The myths of Plato
The object of this volume is to furnish the reader with material for estimating the characteristics and influence of Plato the Mythologist, or Prophet, as distinguished from Plato the Dialectician, or Reasoner.
In order to effect this special object within a reasonable space, it was necessary to extract the Myths from the Dialogues in which they occur, with only the shortest possible indication of the Context in each case, and to confine the Observations to the Myths as individual pieces and as a series.
The reader, therefore, must not expect to find in the Observations on, say, the Phuedo Myth or the PhcLedrus Myth a Study of the Phaedo or the Phaedrus. The Greek text printed opposite the Translations and followed by them throughout, except in a few places where preferred readings are given in footnotes, is that of Stallbaum's Platonis Opera Omnia Uno Volumine Oomprehe'nsa (1867).
The Platonic Dialogue may be broadly described as a Drama in which speech is the action/ and Socrates and his companions are the actors.
The speech in which the action consists is mainly that of argumentative conversation in which, although Socrates or another may take a leading part, everybody has his say. The conversation or argument is always about matters which can be profitably discussed — that is, matters on which men from workaday opinions which discussion may show to be right or wrong, wholly or in part.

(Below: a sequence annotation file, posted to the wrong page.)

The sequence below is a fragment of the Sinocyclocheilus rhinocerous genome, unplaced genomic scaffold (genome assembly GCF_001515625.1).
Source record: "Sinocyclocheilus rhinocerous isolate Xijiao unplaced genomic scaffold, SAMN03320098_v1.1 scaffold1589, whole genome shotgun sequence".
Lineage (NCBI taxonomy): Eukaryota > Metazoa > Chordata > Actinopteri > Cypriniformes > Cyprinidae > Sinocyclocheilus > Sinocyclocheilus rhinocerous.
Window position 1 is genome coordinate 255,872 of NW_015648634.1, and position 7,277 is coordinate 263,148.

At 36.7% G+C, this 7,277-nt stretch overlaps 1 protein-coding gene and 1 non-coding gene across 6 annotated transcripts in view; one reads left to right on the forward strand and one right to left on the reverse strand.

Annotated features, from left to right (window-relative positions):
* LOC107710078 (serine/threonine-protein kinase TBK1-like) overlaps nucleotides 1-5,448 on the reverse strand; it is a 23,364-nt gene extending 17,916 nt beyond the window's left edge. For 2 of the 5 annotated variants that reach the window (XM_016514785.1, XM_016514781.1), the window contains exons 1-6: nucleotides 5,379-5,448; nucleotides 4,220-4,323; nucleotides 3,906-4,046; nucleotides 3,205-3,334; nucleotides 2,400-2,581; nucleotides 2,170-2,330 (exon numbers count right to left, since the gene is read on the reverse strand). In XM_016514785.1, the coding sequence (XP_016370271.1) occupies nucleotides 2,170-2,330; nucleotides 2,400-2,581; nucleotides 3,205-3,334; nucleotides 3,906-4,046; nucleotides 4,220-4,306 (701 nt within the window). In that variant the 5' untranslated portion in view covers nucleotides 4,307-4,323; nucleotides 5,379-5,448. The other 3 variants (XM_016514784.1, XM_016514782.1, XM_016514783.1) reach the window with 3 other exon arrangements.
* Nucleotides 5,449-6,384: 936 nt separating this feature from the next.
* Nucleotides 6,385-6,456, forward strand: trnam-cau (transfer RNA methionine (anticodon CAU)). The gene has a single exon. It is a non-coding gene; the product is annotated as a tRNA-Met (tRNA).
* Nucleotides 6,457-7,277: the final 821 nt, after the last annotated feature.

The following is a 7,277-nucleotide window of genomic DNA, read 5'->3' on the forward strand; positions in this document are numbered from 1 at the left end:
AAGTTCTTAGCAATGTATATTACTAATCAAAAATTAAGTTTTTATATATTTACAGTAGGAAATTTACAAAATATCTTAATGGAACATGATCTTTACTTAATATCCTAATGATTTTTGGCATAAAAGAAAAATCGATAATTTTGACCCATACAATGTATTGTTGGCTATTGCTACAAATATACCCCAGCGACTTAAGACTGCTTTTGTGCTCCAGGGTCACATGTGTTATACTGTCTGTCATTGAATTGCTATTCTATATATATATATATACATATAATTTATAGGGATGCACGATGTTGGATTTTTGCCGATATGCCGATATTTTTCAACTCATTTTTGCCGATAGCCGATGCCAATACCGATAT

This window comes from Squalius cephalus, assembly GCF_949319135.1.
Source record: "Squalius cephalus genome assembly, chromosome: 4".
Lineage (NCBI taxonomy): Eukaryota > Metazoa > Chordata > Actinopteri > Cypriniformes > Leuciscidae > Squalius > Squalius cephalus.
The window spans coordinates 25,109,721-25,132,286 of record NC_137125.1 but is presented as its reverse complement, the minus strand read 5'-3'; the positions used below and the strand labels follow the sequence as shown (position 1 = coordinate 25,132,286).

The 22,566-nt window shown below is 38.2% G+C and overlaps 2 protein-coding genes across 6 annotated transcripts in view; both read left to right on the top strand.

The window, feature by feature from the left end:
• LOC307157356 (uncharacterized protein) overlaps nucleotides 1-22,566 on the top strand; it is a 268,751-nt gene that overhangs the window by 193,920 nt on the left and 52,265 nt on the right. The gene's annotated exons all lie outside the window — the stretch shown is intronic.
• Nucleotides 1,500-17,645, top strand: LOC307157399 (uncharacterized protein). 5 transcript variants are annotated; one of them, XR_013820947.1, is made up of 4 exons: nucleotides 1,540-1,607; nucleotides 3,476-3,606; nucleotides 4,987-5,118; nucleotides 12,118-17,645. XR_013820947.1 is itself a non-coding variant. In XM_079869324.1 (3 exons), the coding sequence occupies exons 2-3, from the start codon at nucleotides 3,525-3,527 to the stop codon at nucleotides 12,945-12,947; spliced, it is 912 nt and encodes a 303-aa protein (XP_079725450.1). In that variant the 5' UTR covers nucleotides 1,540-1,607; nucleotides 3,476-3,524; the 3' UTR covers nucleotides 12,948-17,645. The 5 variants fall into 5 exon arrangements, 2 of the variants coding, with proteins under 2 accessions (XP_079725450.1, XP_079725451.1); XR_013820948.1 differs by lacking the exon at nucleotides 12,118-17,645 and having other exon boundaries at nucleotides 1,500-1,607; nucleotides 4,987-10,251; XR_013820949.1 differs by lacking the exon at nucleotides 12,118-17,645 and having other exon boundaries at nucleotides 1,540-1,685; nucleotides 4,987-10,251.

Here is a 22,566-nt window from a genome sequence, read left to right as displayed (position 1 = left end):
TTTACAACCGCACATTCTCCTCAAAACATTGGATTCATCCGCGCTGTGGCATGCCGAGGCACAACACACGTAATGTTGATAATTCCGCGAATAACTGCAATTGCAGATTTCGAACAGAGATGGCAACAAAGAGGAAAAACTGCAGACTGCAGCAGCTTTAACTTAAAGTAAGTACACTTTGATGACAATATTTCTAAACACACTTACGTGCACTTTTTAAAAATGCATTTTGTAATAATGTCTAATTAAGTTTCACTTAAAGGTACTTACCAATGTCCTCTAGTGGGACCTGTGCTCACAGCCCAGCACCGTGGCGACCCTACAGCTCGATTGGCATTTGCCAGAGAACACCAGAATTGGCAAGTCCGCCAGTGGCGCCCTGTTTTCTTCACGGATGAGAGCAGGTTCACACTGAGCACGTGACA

But it is only mainly that the Platonic Drama consists of an argumentative conversation. It contains another element, the Myth, which, though not ostensibly present in some Dialogues, is so striking in others, some of them the greatest, that we are compelled to regard it, equally with the argumentative conversation, as essential to Plato's philosophical style.
The Myth is a fanciful tale, sometimes traditional, some- times newly invented, with which Socrates or some other interlocutor interrupts or concludes the argumentative conversation in which the movement of the Drama mainly consists.
The object of this work is to examine the examples of the Platonic Myth in order to discover its function in the organism of the Platonic Drama. that Myth is an organic part of the Platonic Drama, not an added ornament, is a point about wl^ich the experienced reader of Plato can have no doubt. The Sophists probably ornamented their discourses and made.
Introduction.--The Phaedo myth.--The Gorgias myth.--The myth of Er.--The Politicus myth.--The Protagoras myth.--The Timaeus.--The Phaedrus myth.--The two Symposium myths. I. The myth told by Aristophanes. II. The discourse of Diotima.--General observations on myths which set forth the nation's, as distinguished from the individual's, ideals and categories.--The Atlantis myth.--The myth of the earth-born.--Conclusion: the mythology and metaphysics of the Cambridge Platonists
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